A resolution amending Chapter 34 of the town code, in which the town sought to shrink the Housing Advisory Commission from 10 members to 7, was adopted last Tuesday, July 2, despite concerns voiced by an Orient resident.
Bob Hanlon, a Democratic Party candidate for Southold Town Board, asked at a public hearing held before the vote why the board was proposing the smaller number, saying the town needed more informed input, not less. Board members ultimately decided, in a unanimous vote, to adopt the resolution because they felt Mr. Hanlon’s concerns had been aptly addressed.
“The Housing Advisory Commission plays a vital role in assisting the town with a very complex issue of our critical housing needs,” Mr. Hanlon said. “Despite the recent approval of the Vineyard View project, overall, the housing situation is getting worse, not better.”
He cited the commission’s responsibilities to reflect a diverse membership with individuals from various communities.
“With the commitment to diversity in the code,” Mr. Hanlon said, “it’s hard to fathom how we can cover all of those bases, even with 10 … The town is about to receive an influx of payments into the [Town of] Southold Housing Fund, raising the overall available funds to about $1 million. We’re also likely to have the ability to obtain additional funds through the state’s recently passed housing fund that could permit aid to housing for middle-income families … I cannot help but notice a movement of the town away from letting the committees and commissions carry out the roles that they were authorized to play.”
Supervisor Scott Russell responded, saying that 10 is an unworkable number of members and that it’s been a challenge to get the quorum of six in attendance at commission meetings. According to minutes posted on the town website, only three HAC meetings were held during 2018 and only two so far this year — one on Jan. 10 and the other on March 21.
Town Board member Jim Dinizio Jr., who serves as liaison to the commission, said in a phone interview Tuesday that it’s always been a problem trying to get minutes taken at meetings. While he could not recall an exact number of times the commission met, he said it met most months, regardless of whether enough members came to form a quorum.
“I can’t recall not at least getting together [every month],” he said.
However, town government liaison officer Denis Noncarrow said in a phone interview Monday that HAC meetings are held every other month. He added that when a quorum was not reached, the commission was unable to adequately operate. Though they could have discussions, they could not vote.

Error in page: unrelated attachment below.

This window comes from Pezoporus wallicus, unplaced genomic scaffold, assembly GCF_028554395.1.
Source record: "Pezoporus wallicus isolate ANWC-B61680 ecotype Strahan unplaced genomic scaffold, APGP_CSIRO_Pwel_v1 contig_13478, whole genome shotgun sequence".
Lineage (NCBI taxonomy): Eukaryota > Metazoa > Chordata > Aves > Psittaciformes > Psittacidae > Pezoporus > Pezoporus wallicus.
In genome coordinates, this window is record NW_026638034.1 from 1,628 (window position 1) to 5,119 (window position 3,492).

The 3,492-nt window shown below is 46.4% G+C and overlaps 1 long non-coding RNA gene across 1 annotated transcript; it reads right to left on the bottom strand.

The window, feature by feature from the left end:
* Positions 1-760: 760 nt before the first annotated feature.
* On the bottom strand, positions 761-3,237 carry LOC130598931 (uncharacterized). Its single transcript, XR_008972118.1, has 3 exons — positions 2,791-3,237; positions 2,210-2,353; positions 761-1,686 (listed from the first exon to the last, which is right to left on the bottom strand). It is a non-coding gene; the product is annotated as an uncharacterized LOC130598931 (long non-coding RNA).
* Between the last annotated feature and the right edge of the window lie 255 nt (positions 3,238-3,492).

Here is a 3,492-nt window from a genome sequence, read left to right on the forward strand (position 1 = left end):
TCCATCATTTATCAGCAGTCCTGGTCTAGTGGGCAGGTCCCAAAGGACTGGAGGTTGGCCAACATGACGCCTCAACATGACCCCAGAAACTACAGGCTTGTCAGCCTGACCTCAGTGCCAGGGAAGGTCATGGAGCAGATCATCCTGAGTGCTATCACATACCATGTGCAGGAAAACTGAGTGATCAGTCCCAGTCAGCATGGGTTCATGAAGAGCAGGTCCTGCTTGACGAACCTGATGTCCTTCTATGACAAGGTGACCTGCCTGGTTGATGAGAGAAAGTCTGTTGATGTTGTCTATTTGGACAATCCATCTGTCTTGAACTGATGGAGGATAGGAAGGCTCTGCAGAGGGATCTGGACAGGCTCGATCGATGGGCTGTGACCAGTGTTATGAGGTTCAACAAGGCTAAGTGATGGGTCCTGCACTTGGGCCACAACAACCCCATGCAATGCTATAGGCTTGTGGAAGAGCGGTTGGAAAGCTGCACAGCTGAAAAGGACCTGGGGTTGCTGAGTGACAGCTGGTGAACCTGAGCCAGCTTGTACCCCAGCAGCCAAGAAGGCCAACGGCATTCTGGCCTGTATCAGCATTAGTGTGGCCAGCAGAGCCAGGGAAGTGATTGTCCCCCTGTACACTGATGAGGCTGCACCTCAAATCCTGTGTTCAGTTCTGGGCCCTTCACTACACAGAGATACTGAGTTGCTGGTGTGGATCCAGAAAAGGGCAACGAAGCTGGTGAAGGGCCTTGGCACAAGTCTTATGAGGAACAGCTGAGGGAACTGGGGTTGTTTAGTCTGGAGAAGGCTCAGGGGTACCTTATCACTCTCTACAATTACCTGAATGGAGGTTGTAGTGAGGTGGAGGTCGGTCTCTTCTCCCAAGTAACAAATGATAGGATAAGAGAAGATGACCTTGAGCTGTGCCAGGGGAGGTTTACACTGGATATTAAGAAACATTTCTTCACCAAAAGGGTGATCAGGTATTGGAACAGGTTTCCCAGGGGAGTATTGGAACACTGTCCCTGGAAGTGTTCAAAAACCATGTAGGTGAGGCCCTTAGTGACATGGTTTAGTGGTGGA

“There were a couple of people that had some personal things in their lives, so, intermittently, they weren’t there” Mr. Noncarrow said. But, he said, the commission worked to ensure that everyone stayed engaged by moving meeting places and coordinating with members’ schedules. “It’s been tough to get folks there. Everybody’s so busy. A lot of the communications we ended up doing over the phone.”
Mr. Russell said the Town Board advertises each year for people to volunteer for a variety of committees, but doesn’t get the best response. “We have difficulty filling seats; we have difficulty when we do fill the seats, with people with busy lives being able to show up to meetings on at least a regular basis.”
The supervisor agreed that the current commission is not as geographically diverse as it should be. He said he was open to suggestions.
For his part, Mr. Hanlon said that running an ad in the local paper is not enough, arguing that the town is “not looking far enough down the field” and needs to make a more concerted effort to involve community groups and associations, thereby putting themselves in a better position to have people take part in different facets of local government.
After the vote, Mr. Dinizio said the commission used to be more diverse, but that now one of the members doesn’t even live in the town. He said having 10 members — or even seven — is unwieldy and does not help get anything done, but, in the interest of compromise and to advance the commission’s functionality, he said he would vote “yes” on the reduction of three members.
With seven members on the commission, the new quorum for doing business will be four, which Mr. Dinizio and Mr. Noncarrow both say is much more workable and will pave way for more targeted discussion.
Board member Jill Doherty agreed that in order for the commission to get anything accomplished, they need a quorum.
Mr. Russell, who said he wanted to put Mr. Dinizio’s comment in context, said, “One of the challenges Southold has is that it does not have the infrastructure in many instances to support higher-density apartments, which the town decided was the goal to go with … The problem is we have a lot of developers that walk in, they propose ideas, they do the math, they walk out and we never hear from them again.”